- | Thursday, May 17
- 12:15 PM
- Kaiserplatz 7-9, 4th floor, Room 4.006
The Sense of the State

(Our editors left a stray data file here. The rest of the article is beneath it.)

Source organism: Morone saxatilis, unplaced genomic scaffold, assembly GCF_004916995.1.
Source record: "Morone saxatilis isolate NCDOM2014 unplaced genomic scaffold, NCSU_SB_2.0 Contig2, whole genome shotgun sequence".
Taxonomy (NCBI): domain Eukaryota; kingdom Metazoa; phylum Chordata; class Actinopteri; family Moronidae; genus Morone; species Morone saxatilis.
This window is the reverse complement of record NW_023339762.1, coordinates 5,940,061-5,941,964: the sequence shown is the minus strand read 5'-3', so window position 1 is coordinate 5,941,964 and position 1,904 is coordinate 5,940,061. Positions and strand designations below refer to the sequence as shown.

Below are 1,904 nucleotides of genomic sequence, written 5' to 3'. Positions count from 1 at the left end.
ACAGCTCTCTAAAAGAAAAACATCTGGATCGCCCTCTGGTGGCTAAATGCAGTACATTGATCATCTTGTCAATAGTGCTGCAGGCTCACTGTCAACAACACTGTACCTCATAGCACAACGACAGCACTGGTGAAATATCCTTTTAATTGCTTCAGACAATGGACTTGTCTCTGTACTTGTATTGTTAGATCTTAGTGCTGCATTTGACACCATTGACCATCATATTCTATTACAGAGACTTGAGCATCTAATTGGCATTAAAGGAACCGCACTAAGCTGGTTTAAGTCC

According to a growing literature in economics, mafia-type organizations are a response to weak states. In several contexts, however, these organizations continue to persist and thrive even when state capacity is strengthened. This suggests that the perception of a weak and remote state may be, at least in part, grounded in cultural values shaped throughout history. In this paper, we conjecture that centuries of insecurity and ongoing external threats may have fed the perception of a weak state and, consequently, facilitated the spread of mafia-type organizations. To test the hypothesis, we collect data over a millennia of pirate attacks over the Italian coasts. Our results indicate that places with a history of attacks are more likely to experience mafia-type crime. To validate our hypothesis, we present results suggesting that in these places a weaker sense of central-state authority prevails.